Chastity is not abstention from all sexual desires. Rather it includes the mutual self-giving of the partners in the happiness of their sexual intimacy. It is a responsible sexuality. Yet while this responsibility affirms the value of sexual love and cares for its proper development, it does not make of it an absolute, since it is aware of ends that go beyond it.


It must be said of course that while genital sexual expression is properly limited to those relationships which embody a living love, it would be quite another thing to say that relationships of love are limited to those in which physical or genital sexual expression would be appropriate. Such a stance, in fact, could never be maintained, because the reality of love is far more inclusive or more comprehensive than the reality of genital sex.

In other words, even though it is argued that genital sexual expressions should be limited or confined to relationships in which love has come to life, love is certainly not confined or limited to expressions of physical or genital sexuality. Thus, while it is true that love is always a necessary condition for expression of genital sexuality, love is not always a sufficient condition for these expressions; rather a special form of love, namely, pledged or committed love, must provide the setting for genital sexuality.

Moreover, while genital expression should reflect the level of personal commitment between two people, love itself may very well decide sometimes that such expression would be inappropriate, precisely because it would be unloving, and must therefore, be curtailed or sacrificed. Thus, for example, husbands and wives may refrain from sexual intercourse with their spouses out of consideration for their physical or emotional well being. Such sensitivity reflects one of the key insights of the Christian tradition, namely, that true love is distinct from physical sex.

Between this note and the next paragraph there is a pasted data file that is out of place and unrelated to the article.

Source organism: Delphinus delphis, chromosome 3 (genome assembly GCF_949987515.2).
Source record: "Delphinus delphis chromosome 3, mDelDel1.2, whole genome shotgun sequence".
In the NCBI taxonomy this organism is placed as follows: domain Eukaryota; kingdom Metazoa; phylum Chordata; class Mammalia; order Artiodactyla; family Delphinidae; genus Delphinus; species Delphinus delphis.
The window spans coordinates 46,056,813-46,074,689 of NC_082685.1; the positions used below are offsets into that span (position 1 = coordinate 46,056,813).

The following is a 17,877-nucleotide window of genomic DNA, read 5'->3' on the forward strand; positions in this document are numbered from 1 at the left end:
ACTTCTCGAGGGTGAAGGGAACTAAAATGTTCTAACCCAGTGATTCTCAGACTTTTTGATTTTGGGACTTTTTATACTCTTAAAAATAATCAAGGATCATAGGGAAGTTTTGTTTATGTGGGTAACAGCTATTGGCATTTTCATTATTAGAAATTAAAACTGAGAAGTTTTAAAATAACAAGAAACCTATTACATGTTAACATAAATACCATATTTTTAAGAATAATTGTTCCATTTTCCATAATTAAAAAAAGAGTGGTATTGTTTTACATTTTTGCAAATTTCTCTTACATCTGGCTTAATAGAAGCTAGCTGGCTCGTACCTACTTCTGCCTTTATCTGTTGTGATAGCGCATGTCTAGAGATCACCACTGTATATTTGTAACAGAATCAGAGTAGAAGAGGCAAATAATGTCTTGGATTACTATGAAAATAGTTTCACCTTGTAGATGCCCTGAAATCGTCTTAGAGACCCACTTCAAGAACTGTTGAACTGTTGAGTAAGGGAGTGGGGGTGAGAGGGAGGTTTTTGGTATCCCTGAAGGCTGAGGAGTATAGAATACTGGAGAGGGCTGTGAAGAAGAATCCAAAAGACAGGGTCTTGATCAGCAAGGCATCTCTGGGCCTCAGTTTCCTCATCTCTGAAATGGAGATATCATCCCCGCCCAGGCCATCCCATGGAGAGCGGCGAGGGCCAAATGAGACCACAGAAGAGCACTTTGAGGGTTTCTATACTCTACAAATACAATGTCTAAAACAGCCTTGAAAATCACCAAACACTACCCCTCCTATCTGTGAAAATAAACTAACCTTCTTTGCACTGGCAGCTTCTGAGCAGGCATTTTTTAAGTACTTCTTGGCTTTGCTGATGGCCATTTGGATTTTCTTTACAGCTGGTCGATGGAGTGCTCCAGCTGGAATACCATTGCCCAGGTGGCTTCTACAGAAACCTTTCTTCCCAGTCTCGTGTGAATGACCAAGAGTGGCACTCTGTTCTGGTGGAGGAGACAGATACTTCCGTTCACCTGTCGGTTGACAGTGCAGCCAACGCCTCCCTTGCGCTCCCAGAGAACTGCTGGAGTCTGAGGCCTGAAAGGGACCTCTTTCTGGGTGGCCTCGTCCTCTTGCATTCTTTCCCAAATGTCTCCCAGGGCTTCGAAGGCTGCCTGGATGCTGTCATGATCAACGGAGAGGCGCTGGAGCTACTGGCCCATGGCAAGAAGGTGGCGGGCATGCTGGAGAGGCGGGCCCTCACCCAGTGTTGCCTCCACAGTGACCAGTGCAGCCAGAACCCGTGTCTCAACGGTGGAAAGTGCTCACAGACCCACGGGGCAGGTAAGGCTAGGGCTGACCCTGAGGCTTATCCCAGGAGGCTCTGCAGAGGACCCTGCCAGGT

Genital sex is not the primary language or ultimate proof of love; rather, the greatest proof of love is caring for others even to the point of self-sacrifice (Jn 15:13). In one way or another, the lover must die to self so as to live for the beloved.

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Joshua Dehi (author) from Lagos, Nigeria on August 21, 2020:

I will like to say that there should be a normative moral code for the society, each of us having our moral code surely holds especially in our relationships. Like you said, the goal is to find someone who shares your values.

I am really concerned with the depreciation of value...A 19 year old virgin has more value than a 39 year old virgin in the eyes of most people. Should this be the case?

Strict parents emphasize virginity and keep their daughters indoors while their sons are free to roam the street.

These girls are then put under pressure when they attain the age of marriage and suitors are not forthcoming...In their naivety and pressure they fall into the wrong hands.

The myth around virginity is too is good to keep one's self pure...however, virginity is just an episode that passes after the first stroke, what last long is chastity.

dashingscorpio from Chicago on August 21, 2020:

Each of us has our own moral code.

There is no "right" or "wrong" only "agree" and "disagree"

The goal is to find someone who shares (your) values.

Throughout history man has always sought to control women's sexual behavior. Chastity belts were worn by (women).

King Solomon had 700 wives and (300) concubines.

Can you imagine a woman with 700 husbands and 300 "boy toys"? Sexism is alive and well even by today's standard.

In some countries women must endure {forced circumcision} to remove their clitoris in order to deny them sexual pleasure.

Society has always placed more value on young women's virginity over that of male virginity. However there is an "expiration date". A 19 year old virgin has more value than a 39 year old virgin in the eyes of most people. Whereas other things of value such as gold, diamonds, real estate, and even wine "appreciate" over time.

Life is a (personal) journey!

Your sexual experience is your personal business.

You don't have to discuss it with anyone you don't want to.

Ecclesiastes 7:20

"For there is not a just man upon earth, that doeth good, and sinneth not."